It is true. There is a sense of ‘oh she’s a South actress’. That does happen. I was born and brought up in Mumbai but everyone thinks I’m from the South. There is a certain hangup that preexists from doing South Indian films, and I guess it takes one person to break that barrier. But there isn’t much you can do about it. All you can do is up your game and hope that it gets noticed.


How does it feel having Karan (Johar) associated with the movie?

It feels great. Firstly, this movie is huge. A war film like this has never been made in India before. And, these kind of visual effects have never been used in an Indian film before, and it’s a very expensive film from the perspective of it being regionally made. So, that kind of money being spent and Karan coming in, giving the movie his name and presenting it pan India means a lot to us. Only Karan could have given the kind of projection the film needed. And we were very excited that our film is being presented by someone like him, that our generation has grown up idolizing; that was reassuring.

Period films have not often been accepted warmly before. Do you think that will change with Baahubali?

The thing is if this kind of a movie is not made well, and with conviction, people won’t accept it. You cannot typecast that response to the kind of movie it is. If it’s a horror film and it’s not well made, it won’t be accepted. It’s a good film or a bad film. So, I feel that generalizing it is not fair. And not many people have attempted this, for there to exist a trend. And the ones who have, may have not done a job that the audience approves of. We’re hoping that we’ve made a film the audience would want to watch. Moreover, the kind of movies Rajamouli has made, have been remade in Hindi for example, Rowdy Rathore or Son of Sardar. His content has the reusable factor cause the screenplay is so strong and he makes use of basic human emotions. So that’s what we’re hoping works for us this time, apart from the visual effects which are state – of – the – art.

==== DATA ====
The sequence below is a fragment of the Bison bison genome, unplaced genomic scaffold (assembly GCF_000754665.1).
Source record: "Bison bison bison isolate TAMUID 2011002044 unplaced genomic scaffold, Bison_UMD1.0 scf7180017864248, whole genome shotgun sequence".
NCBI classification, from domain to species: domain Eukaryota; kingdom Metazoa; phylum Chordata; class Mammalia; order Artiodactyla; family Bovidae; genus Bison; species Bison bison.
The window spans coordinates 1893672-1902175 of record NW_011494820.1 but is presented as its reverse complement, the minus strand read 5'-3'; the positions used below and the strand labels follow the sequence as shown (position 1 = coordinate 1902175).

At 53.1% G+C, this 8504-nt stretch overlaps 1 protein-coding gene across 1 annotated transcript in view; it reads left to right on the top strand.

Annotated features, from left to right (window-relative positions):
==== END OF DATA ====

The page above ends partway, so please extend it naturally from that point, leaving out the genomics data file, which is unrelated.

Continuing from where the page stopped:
How was the feedback for the trailer like?

I feel that while people have been taken aback by the trailers, they just have a faint idea of what the movie will be like. Because they’ve seen this onTV. If you see the same promo in a theater, they’re bound to have a different experience, because this movie is made for the big screen; you cannot watch it on TV and enjoy it. So we’re hoping that people go to the theatre and watch the film.

What part of the shoot was the most memorable for you?

For me, my entire Mahabaleshwar shoot was the biggest takeaway. I stood in actual rainfall the entire day. I’ve never been so alive on set. Even in front of the camera, there was a lot going on inside me. The entire weather and the ambiance just added to the effect.

There is a song in the movie which is said to be the most expensive song in Indian cinema and that people can only see it in the theaters. Can you tell us something about it?

If you see the trailer, there is a shot of a waterfall with Prabhas just leaping into the waterfall. That is an actual glimpse from the song. It is the most breathtaking song I have ever done. And even I don’t know how beautiful it will be, because the set was digitally created except what Prabhas and I are standing on. Which is why none of us know what it will look like except that one visual that we have. In Telugu it’s called ‘Dheevara’, not sure what it’s called in Hindi.